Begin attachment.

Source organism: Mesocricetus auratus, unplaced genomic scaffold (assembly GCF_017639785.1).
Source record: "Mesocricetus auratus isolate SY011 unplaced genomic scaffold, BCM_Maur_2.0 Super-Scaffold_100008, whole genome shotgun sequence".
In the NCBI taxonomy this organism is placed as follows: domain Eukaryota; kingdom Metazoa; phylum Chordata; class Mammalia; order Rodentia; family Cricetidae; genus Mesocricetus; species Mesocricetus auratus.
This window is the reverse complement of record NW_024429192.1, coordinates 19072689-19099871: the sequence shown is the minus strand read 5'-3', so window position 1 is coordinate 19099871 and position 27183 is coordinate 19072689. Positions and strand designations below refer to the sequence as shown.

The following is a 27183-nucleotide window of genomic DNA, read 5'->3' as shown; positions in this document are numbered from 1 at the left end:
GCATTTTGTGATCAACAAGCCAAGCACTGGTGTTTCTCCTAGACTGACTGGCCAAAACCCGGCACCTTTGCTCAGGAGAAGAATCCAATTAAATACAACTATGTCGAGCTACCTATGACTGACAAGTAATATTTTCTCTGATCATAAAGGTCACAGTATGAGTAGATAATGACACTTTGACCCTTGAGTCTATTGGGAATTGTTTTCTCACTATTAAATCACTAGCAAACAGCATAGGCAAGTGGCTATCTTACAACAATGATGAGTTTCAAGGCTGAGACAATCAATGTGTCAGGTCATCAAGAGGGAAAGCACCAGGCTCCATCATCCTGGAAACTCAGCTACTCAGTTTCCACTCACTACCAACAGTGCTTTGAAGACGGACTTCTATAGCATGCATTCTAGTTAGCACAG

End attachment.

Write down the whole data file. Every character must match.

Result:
Source organism: Mesocricetus auratus, unplaced genomic scaffold (assembly GCF_017639785.1).
Source record: "Mesocricetus auratus isolate SY011 unplaced genomic scaffold, BCM_Maur_2.0 Super-Scaffold_100008, whole genome shotgun sequence".
In the NCBI taxonomy this organism is placed as follows: domain Eukaryota; kingdom Metazoa; phylum Chordata; class Mammalia; order Rodentia; family Cricetidae; genus Mesocricetus; species Mesocricetus auratus.
This window is the reverse complement of record NW_024429192.1, coordinates 19072689-19099871: the sequence shown is the minus strand read 5'-3', so window position 1 is coordinate 19099871 and position 27183 is coordinate 19072689. Positions and strand designations below refer to the sequence as shown.

The following is a 27183-nucleotide window of genomic DNA, read 5'->3' as shown; positions in this document are numbered from 1 at the left end:
GCATTTTGTGATCAACAAGCCAAGCACTGGTGTTTCTCCTAGACTGACTGGCCAAAACCCGGCACCTTTGCTCAGGAGAAGAATCCAATTAAATACAACTATGTCGAGCTACCTATGACTGACAAGTAATATTTTCTCTGATCATAAAGGTCACAGTATGAGTAGATAATGACACTTTGACCCTTGAGTCTATTGGGAATTGTTTTCTCACTATTAAATCACTAGCAAACAGCATAGGCAAGTGGCTATCTTACAACAATGATGAGTTTCAAGGCTGAGACAATCAATGTGTCAGGTCATCAAGAGGGAAAGCACCAGGCTCCATCATCCTGGAAACTCAGCTACTCAGTTTCCACTCACTACCAACAGTGCTTTGAAGACGGACTTCTATAGCATGCATTCTAGTTAGCACAG